Well, the cars are outside the top ten, but they are leading the IMSA GTP division of which they are the only two cars entered.  The Redman/Adams/Haywood car, #40 and the Tulius/Robinson/Ballot-Lena car, #44, are still circulating.  For Rothmans Porsche, their race seems to go from bad to worse as transmission maladies continue for the Ickx/Mass driven car #1.  Team boss Norbert Singer has a very resigned look on his face.  He’d obviously prefer for Rothmans Porsche to be at the sharp end of the field.  But, again, they’ve had a litany of issues.  At the sixteen hour mark, the #14 Canon Porsche 956 is back to fourth in the overall.  Jonathan Palmer has done yeoman service during the night along with team mates Richard Lloyd and James Weaver of course.

All is not well in the Martini Lancia camp.  As the night is drawing to a close, the race may well be over for the #4 Wollek/Nannini/Cesario Lancia LC2-85 which needs a new turbocharger.  The rosy glow of a summer’s dawn greets Le Mans with the #7 New Man Porsche still in front.  Klaus Ludwig, John Winter, and Paolo Barilla, are set to give Joest Porsche their second straight win here at Le Mans after Ludwig and Henri Pescarolo triumphed here in 1984.  Pit stop time it is on this Sunday morning for New Man Porsche, who has been running their fuel strategy perfectly in the race so far.  Tiredness, exhaustion has taken over for many crews.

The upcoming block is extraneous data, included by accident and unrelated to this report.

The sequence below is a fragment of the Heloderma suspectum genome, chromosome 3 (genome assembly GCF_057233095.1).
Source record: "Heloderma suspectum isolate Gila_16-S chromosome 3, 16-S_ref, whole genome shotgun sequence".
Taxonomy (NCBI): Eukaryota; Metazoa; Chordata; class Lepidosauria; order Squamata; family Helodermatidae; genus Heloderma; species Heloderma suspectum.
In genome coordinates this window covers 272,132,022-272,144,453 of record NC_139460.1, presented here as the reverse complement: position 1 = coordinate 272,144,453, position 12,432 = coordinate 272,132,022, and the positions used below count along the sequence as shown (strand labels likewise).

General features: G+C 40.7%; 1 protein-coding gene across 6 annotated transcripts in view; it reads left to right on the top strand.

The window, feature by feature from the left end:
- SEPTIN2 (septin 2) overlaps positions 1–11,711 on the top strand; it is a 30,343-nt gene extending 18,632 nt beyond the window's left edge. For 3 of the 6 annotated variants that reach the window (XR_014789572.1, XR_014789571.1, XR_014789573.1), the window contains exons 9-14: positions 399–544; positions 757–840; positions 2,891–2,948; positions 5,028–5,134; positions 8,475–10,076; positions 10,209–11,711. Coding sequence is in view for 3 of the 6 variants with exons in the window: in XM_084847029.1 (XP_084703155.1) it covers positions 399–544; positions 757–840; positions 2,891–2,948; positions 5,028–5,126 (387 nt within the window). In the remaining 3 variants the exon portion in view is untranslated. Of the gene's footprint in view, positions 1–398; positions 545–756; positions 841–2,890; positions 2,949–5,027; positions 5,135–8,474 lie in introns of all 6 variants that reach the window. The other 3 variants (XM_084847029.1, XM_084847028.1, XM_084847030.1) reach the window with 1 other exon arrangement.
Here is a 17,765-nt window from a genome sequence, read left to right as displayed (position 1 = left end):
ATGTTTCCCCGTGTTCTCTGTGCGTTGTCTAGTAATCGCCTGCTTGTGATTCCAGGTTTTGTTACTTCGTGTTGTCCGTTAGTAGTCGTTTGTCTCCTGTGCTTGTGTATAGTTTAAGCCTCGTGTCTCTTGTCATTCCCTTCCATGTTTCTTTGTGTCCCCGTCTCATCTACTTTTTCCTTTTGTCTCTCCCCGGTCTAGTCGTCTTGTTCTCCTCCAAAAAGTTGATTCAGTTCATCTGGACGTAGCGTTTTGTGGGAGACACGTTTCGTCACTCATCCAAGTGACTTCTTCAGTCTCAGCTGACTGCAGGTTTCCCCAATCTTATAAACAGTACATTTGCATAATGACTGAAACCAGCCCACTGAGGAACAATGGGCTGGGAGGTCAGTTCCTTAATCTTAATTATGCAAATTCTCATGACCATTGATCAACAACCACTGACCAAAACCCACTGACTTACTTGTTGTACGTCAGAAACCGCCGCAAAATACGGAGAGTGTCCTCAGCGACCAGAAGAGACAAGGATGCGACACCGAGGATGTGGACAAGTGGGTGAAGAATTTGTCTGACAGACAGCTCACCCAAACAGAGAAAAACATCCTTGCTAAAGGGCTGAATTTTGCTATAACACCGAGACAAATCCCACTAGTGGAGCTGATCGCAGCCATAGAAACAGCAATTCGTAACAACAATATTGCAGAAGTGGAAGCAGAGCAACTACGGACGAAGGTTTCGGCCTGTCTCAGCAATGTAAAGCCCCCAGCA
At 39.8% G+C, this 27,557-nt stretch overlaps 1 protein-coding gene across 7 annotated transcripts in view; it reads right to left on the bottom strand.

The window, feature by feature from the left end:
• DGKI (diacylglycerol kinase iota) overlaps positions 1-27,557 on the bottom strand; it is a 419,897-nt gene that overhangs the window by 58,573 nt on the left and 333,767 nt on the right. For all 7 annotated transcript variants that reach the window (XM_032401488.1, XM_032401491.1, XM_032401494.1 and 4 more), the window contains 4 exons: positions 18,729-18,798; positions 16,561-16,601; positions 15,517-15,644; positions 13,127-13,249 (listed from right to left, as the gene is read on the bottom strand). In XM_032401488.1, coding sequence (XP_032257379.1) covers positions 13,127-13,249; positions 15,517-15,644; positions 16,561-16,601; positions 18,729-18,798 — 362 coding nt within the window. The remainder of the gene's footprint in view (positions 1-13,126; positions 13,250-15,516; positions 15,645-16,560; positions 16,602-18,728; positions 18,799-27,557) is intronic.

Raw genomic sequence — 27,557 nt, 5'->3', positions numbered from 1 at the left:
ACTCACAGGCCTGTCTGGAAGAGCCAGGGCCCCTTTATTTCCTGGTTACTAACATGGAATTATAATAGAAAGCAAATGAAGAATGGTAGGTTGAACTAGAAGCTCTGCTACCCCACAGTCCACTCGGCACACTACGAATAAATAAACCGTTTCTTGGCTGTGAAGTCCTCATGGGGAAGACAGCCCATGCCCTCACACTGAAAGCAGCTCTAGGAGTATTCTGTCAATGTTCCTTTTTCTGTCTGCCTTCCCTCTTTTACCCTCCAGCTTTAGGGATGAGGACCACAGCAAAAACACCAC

British fans have at least two cars still to cheer for even though Jaguar is out.  The #14 Canon Porsche that has been mentioned on numerous occasions, and the leaders in C2, the #70 Hawaiian Tropic/Holts Tiga Ford of Gordon Spice and Ray Bellm, who are joined here at Le Mans by Irishman Mark Galvin.  They will go on to win the C2 class at Le Mans 1985.  The #14 Canon Porsche has continued to improve after, as mentioned earlier, hard driving and yeoman stints by Johnny Palmer and James Weaver.  Team boos Keith Green has to be ecstatic about their progress.  However, it is game over for the much beleaguered #3 Rothmans Porsche 962 as the engine has gone ka-blammo.  It’s a complete failure of the motor that has put John Watson and company out of the race.

Derek Bell is in the pit lane, speaking to his Royal Highness, the Duke of Kent, who is here, supporting the Jaguars who are unfortunately out.  Now, Bell’s car, the #2 Rothmans Porsche, it seems to have recovered from its earlier wheel bearing dramas.  They’ve made it to third overall, and the 1985 24 Hours of Le Mans is now over.  Joest Racing has won for a second consecutive year!  The #7 Porsche 956 of Paolo Barilla, Klaus Ludwig, and John Winter, win Le Mans!

The American entered Jaguar’s from Group 44 have won in the GTP division, where they’ve essentially been racing against themselves here at Le Mans.  It is the #44 car of Bob Tulius, Chip Robinson, and Claude Ballot Lena that wins, after problems for the #40 entry of Brian Redman, Jim Adams, and Hurley Haywood.  For the first time, an IMSA GTP car has finished Le Mans.  Jacky Ickx and Jochen Mass finish tenth overall at Le Mans but maintain a lead in the Group C drivers’ championship points.

  1. Jacky Ickx Rothmans Porsche          Porsche 962C     51
  2. Jochen Mass Rothmans Porsche          Porsche 962C     51
  3. Manfred Winkelhock Kremer Porsche Racing     Porsche 956    45
  4. Marc Surer                          Kremer Porsche Racing                    Porsche 956     45
  5. Hans Stuck Rothmans Porsche          Porsche 962C     42
  6. Derek Bell                           Rothmans Porsche          Porsche 962C     42

 

Published by

the braking zone

International racing fan for over 20 years. I follow Formula One, Indycars, sports cars, touring cars and other varied forms of racing within and outside the U.S. I am a recent college graduate and have been following the world of car racing since childhood.